The sequel to Aztec by Gary Jennings
Readers of these reviews may remember that I was a big fan of Jenning’s previous work, Aztec . I gave it my highest accolade – five stars. And here comes the sequel, which is almost as good.
The action in this one takes place 12 years after all the goings on in Aztec and concerns the adventures of 18 year old Tenamixtli, the son of Mixtli, the hero of the former novel. Indeed, in the first chapter, Tenamixtli witnesses an execution, a burning at the stake being publicly carried out by Spanish troops. Later, he discovers that the executed man was his father. How’s that for getting a story started? As you can imagine, revenge plays a big part in the plot.
It becomes Mixtli’s mission to rid his country of the Spaniards and he sets about the task with great deliberation. He starts by going to Mexico City and learning Spanish.
“Studying the white man’s tongue?” Netzlin said. “Is that why you are here in the city?” I went on to tell him how I intended to learn everything possible about the white man. “So that I can effectively raise a rebellion against them. Drive them out of all the lands of The One World.”
Tenamixtli also recruits a number of people with the same intention. By patiently working with the Spanish conquerers and learning their customs he acquires a great deal of knowledge about his enemies. While serving on a duck hunt, for example, he learns a something about weaponry and discovers how to make gunpowder.
Our hero also visits the northern part of Mexico which has remained unmolested by the Spaniards, at least at the time being written about. There he visits some of the northern tribes to try to recruit warriors.
When he visits Michoacan, which is under Spanish control, he recruits a small army of women warriors. He also meets a Spanish priest, who, somewhat against the will of his own people, is setting out to create a Utopia in that state. He is also trying to teach the locals how to make Spanish guitars!
All these travels and adventures and characters give author Jennings wonderful opportunities to exhibit his enormous research about the customs, religions and ways of life of these people. He also depicts extremely well throughout what it must be like to live in a conquered and subjugated country.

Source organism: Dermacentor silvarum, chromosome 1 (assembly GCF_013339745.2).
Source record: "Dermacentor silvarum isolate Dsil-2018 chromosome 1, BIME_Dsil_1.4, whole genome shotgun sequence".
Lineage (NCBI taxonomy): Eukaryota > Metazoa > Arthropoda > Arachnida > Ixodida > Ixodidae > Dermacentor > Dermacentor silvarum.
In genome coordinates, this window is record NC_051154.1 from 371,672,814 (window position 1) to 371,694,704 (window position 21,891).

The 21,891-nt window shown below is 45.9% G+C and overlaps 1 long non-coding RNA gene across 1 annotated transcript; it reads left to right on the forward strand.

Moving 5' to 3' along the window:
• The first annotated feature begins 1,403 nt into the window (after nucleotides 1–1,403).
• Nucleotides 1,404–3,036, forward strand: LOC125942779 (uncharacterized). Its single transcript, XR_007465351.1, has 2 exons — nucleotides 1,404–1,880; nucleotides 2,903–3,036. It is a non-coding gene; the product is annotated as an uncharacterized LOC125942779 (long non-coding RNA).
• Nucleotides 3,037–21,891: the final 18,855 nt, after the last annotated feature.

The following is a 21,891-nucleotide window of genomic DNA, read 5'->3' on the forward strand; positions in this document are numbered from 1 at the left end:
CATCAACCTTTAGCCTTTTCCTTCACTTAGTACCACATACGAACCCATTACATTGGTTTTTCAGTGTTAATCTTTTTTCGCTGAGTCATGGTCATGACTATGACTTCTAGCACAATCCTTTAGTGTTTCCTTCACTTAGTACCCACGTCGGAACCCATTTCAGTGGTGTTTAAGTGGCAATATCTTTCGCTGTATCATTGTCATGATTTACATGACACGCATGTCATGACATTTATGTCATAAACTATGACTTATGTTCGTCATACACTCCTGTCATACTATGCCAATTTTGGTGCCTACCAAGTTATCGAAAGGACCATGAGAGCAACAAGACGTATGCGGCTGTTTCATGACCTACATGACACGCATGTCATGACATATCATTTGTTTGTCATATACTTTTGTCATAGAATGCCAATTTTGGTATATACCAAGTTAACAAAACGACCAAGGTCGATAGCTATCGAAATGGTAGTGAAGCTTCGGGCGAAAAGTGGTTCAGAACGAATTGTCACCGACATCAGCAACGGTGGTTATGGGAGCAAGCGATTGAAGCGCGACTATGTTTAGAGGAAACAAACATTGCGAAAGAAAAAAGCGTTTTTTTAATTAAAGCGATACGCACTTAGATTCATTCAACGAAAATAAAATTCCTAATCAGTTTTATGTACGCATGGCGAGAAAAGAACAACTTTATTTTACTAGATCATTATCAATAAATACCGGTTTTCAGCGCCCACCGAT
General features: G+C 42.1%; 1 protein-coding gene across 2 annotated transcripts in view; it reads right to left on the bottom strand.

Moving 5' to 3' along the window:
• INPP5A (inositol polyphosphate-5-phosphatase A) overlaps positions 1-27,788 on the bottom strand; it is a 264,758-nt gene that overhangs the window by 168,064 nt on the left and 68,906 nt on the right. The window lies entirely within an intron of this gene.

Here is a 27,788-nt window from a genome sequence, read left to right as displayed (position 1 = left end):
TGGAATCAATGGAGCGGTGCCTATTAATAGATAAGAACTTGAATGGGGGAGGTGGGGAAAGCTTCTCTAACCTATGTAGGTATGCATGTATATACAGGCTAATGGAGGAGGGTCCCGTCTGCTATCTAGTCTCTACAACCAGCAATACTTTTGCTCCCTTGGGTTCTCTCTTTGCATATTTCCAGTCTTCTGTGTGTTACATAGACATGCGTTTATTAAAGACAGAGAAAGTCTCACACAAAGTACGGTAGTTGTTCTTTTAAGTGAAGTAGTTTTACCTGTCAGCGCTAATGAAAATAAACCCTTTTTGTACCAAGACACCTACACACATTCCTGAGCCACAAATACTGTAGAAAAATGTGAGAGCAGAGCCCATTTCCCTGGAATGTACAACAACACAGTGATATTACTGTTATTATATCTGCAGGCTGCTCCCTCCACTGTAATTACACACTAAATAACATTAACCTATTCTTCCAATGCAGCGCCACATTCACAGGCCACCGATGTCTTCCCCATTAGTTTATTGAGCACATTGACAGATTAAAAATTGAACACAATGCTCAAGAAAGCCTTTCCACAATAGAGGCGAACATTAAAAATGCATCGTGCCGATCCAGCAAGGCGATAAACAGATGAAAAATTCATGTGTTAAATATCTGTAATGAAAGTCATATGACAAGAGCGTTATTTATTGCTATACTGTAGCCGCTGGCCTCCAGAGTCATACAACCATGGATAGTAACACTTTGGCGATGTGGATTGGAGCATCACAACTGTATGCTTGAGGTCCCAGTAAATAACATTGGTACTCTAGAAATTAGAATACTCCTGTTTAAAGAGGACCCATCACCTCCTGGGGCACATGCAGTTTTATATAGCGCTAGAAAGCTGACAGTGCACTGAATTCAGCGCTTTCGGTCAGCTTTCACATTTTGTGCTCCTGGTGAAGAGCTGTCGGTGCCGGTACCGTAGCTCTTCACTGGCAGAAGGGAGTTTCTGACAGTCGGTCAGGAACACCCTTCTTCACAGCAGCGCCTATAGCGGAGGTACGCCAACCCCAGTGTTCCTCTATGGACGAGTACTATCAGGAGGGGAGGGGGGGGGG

As in the previous book there’s the usual frequent use of Aztec vocabulary and the usual tongue-twisting pronunciations to wrestle with. Indeed, it’s occasionally overdone. For example, in one exchange a character says to another: “Are you tlahuele, friend, or merely xolopitli?” What he’s really asking is: Are you stark raving mad or are you just acting silly?” And as all the other things these characters say are written in plain English, one wonders why that particular question couldn’t be written in plain English, rather than holding up the narrative to explain what was just said. There’s an overabundance of such exchanges, both in Aztec and Spanish. However, on the positive side, the foreign words do lend something to the feeling of reality of the overall narrative. I suspect the author would defend those passages on those grounds.
There’s also an interesting sex scene where our boy loses his virginity. I find I’m getting a bit long in the tooth for sex scenes but it at least gave me the opportunity to learn a bunch of new naughty words, like xacapili, tepuli, tipili, omicetl, and cuilontli. If that turns you on, it’s on page 119.
The last two hundred pages of Aztec Autumn are great fun, with stories of sieges, battles, guerrilla warfare – complete with lots of treachery, heroism and cruelty. In one scene 138 prisoners of war are each given the choice of their method of execution. And although the story naturally conforms with history – i.e. the Aztecs don’t win – it’s still satisfying.
Verdict: Good stuff. One for the shopping cart.
By Gary Jennings
Tor Paperback, 1997